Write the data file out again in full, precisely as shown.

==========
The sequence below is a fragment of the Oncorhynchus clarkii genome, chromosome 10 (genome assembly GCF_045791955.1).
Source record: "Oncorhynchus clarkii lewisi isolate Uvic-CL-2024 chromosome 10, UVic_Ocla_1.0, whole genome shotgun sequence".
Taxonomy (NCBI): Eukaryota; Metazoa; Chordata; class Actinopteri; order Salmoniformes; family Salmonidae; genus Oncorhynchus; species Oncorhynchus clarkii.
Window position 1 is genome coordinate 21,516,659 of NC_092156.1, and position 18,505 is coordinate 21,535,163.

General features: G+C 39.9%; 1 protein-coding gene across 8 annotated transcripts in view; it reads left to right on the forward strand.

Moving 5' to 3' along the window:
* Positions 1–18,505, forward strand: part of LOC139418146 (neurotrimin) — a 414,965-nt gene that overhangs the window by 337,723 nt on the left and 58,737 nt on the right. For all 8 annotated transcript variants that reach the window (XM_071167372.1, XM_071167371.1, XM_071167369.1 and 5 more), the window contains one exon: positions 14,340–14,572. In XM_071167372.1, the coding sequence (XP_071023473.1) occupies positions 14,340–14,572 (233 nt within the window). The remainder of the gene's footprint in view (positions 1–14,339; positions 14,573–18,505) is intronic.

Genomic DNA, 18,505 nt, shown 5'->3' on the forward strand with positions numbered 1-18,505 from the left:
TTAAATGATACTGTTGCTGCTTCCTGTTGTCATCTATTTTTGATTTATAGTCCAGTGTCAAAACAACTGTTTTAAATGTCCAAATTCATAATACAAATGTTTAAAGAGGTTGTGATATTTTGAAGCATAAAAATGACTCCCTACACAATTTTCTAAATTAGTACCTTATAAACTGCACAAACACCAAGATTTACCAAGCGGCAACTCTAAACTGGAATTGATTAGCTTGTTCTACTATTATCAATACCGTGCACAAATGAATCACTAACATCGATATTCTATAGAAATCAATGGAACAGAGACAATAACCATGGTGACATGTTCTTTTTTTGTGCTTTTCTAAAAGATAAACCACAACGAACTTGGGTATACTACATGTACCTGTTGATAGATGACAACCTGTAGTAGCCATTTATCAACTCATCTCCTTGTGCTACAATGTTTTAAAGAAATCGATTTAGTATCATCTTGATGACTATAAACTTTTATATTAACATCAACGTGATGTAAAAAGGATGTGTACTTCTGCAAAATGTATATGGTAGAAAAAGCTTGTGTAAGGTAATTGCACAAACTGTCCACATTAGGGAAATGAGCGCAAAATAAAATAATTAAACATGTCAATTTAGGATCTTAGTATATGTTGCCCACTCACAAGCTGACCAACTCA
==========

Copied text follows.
The sequence below is a fragment of the Oncorhynchus clarkii genome, chromosome 10 (genome assembly GCF_045791955.1).
Source record: "Oncorhynchus clarkii lewisi isolate Uvic-CL-2024 chromosome 10, UVic_Ocla_1.0, whole genome shotgun sequence".
Taxonomy (NCBI): Eukaryota; Metazoa; Chordata; class Actinopteri; order Salmoniformes; family Salmonidae; genus Oncorhynchus; species Oncorhynchus clarkii.
Window position 1 is genome coordinate 21,516,659 of NC_092156.1, and position 18,505 is coordinate 21,535,163.

General features: G+C 39.9%; 1 protein-coding gene across 8 annotated transcripts in view; it reads left to right on the forward strand.

Moving 5' to 3' along the window:
* Positions 1–18,505, forward strand: part of LOC139418146 (neurotrimin) — a 414,965-nt gene that overhangs the window by 337,723 nt on the left and 58,737 nt on the right. For all 8 annotated transcript variants that reach the window (XM_071167372.1, XM_071167371.1, XM_071167369.1 and 5 more), the window contains one exon: positions 14,340–14,572. In XM_071167372.1, the coding sequence (XP_071023473.1) occupies positions 14,340–14,572 (233 nt within the window). The remainder of the gene's footprint in view (positions 1–14,339; positions 14,573–18,505) is intronic.

Genomic DNA, 18,505 nt, shown 5'->3' on the forward strand with positions numbered 1-18,505 from the left:
TTAAATGATACTGTTGCTGCTTCCTGTTGTCATCTATTTTTGATTTATAGTCCAGTGTCAAAACAACTGTTTTAAATGTCCAAATTCATAATACAAATGTTTAAAGAGGTTGTGATATTTTGAAGCATAAAAATGACTCCCTACACAATTTTCTAAATTAGTACCTTATAAACTGCACAAACACCAAGATTTACCAAGCGGCAACTCTAAACTGGAATTGATTAGCTTGTTCTACTATTATCAATACCGTGCACAAATGAATCACTAACATCGATATTCTATAGAAATCAATGGAACAGAGACAATAACCATGGTGACATGTTCTTTTTTTGTGCTTTTCTAAAAGATAAACCACAACGAACTTGGGTATACTACATGTACCTGTTGATAGATGACAACCTGTAGTAGCCATTTATCAACTCATCTCCTTGTGCTACAATGTTTTAAAGAAATCGATTTAGTATCATCTTGATGACTATAAACTTTTATATTAACATCAACGTGATGTAAAAAGGATGTGTACTTCTGCAAAATGTATATGGTAGAAAAAGCTTGTGTAAGGTAATTGCACAAACTGTCCACATTAGGGAAATGAGCGCAAAATAAAATAATTAAACATGTCAATTTAGGATCTTAGTATATGTTGCCCACTCACAAGCTGACCAACTCA